The Town of Niagara-on-the-Lake will open a $10 million line of credit with the Royal Bank of Canada, just in case.
The decision was approved Monday night during a special meeting of council and is intended to last until the end of 2020.
The line of credit will help the town deal with uncertainties over revenues from tax, water and wastewater payments, said treasurer Kyle Freeborn.
Lord Mayor Betty Disero said she can’t envision a scenario in which the town would need to spend the full $10 million. The town pays no fees unless it dips into the line of credit.
“It is not a means to spend outside the existing approved budget,” Freeborn said.
Because the town has waived penalties on late payments until June 30, it is planning in case people don’t pay until then, or can’t pay right away.
“We are not intending on using it unless we run into a cash flow problem. We have deferred late-fee interest payments on taxes and water payments until the end of June and so we are assuming people will delay paying their taxes until the end of June,” Disero said.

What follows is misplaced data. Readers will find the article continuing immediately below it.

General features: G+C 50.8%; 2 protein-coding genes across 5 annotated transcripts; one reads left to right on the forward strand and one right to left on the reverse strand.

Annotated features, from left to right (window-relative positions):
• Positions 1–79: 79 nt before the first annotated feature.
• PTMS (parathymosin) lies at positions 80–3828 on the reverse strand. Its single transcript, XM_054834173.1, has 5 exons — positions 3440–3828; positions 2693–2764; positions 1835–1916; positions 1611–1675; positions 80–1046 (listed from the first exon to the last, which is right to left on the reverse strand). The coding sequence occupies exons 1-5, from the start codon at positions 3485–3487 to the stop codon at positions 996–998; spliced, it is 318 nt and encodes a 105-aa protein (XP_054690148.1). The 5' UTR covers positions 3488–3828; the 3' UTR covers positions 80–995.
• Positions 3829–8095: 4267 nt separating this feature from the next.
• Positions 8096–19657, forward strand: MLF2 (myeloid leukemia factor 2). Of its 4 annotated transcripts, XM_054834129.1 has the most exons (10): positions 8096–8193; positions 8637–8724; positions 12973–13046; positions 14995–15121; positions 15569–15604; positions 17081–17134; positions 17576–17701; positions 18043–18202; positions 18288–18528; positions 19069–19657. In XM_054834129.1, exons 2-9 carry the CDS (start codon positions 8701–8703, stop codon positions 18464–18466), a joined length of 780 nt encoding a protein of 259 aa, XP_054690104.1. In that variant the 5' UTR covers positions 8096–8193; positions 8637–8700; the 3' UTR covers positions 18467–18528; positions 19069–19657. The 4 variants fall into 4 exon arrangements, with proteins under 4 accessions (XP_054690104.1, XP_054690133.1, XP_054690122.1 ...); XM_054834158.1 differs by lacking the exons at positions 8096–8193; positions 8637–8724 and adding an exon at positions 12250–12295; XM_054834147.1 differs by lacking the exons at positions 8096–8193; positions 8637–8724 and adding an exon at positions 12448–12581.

“We have to pay the region what we have collected on their behalf in May and this might leave us with not a lot of cash in the bank. That's when we would have to draw from the line of credit and repay it at the end of June when taxes are paid.”
Freeborn said a line of credit withdrawal $1 million will cost the town about $1,400 a month in interest, significantly less than late fees to Niagara Region, which would have been about $12,500 monthly.
The reason RBC was chosen, Freeborn said, is because it is town’s current banking provider. The town consulted with financial experts who said there wouldn’t be much difference in the interest rate with other financial institutions, he said.
He said many municipalities carry a line of credit under normal operating circumstances, so the town opted for something similar.
Right now Niagara Falls has a $9 million line of credit, Pelham has $7 million and is looking to go to $11 million, and Port Colborne has $4 million and is looking to increase it, Freeborn told council.